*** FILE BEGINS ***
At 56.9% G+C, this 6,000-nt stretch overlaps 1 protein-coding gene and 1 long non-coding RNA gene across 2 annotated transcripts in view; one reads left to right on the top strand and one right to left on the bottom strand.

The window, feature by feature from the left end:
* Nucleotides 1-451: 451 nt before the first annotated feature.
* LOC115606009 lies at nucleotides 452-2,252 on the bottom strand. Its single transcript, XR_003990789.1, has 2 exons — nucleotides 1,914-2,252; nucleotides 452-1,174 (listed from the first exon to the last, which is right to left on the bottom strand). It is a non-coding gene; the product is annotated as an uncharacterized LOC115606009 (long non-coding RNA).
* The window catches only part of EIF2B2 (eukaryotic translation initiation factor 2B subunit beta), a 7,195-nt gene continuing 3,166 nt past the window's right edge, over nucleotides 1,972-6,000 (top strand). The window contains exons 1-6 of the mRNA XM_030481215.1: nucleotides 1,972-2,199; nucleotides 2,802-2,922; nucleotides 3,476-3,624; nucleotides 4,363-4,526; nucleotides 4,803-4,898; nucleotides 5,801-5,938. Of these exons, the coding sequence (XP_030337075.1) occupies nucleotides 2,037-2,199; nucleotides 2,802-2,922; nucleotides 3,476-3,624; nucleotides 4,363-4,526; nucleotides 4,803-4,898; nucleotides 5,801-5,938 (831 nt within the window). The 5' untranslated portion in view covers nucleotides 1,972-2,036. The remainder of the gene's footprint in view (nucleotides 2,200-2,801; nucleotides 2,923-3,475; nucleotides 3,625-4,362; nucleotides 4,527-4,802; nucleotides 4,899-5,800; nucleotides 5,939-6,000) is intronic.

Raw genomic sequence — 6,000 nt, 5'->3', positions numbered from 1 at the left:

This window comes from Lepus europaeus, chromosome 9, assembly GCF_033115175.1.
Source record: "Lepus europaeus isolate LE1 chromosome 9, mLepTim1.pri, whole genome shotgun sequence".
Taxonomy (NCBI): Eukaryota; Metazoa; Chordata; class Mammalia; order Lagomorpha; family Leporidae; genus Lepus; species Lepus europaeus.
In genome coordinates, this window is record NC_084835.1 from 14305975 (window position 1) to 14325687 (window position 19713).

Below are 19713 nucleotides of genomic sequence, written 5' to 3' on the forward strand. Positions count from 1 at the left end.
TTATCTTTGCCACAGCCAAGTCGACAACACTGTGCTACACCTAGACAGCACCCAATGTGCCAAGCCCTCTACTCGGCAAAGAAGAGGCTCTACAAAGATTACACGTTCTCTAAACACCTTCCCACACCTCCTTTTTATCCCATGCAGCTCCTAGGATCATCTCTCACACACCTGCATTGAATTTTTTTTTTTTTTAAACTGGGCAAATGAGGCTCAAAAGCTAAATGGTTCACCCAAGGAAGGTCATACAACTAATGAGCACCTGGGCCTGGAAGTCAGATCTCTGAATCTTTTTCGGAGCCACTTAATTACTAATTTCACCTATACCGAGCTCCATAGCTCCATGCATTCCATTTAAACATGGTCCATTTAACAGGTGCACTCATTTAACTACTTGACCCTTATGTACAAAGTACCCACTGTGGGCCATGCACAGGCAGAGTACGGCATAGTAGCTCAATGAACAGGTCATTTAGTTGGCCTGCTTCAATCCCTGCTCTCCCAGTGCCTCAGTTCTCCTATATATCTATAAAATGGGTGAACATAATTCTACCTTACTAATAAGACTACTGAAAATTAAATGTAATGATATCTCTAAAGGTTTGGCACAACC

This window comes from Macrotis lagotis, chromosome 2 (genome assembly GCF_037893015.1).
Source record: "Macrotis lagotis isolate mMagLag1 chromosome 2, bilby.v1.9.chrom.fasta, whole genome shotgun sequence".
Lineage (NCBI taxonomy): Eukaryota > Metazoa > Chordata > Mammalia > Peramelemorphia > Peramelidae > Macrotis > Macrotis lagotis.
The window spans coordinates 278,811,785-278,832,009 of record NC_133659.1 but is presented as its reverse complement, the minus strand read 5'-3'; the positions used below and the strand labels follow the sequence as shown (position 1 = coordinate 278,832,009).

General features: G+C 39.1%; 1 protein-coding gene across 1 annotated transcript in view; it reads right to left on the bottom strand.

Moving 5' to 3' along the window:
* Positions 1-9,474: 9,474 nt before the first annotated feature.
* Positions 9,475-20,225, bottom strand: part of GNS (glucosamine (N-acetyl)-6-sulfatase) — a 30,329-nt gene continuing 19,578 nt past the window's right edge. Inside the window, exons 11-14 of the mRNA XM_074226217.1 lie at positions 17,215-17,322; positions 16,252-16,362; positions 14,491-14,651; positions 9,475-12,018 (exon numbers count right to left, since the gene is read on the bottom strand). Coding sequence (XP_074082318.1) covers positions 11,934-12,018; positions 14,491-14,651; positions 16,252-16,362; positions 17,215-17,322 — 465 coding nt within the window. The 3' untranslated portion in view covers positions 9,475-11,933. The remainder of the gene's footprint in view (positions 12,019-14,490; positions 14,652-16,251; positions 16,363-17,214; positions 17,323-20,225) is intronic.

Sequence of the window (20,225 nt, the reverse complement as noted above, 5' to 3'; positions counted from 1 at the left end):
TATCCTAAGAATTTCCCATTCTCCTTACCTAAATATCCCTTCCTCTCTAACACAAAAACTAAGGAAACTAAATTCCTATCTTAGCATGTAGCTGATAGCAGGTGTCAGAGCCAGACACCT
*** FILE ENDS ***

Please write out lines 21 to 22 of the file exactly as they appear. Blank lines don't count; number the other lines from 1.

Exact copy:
Sequence of the window (20,225 nt, the reverse complement as noted above, 5' to 3'; positions counted from 1 at the left end):
TATCCTAAGAATTTCCCATTCTCCTTACCTAAATATCCCTTCCTCTCTAACACAAAAACTAAGGAAACTAAATTCCTATCTTAGCATGTAGCTGATAGCAGGTGTCAGAGCCAGACACCT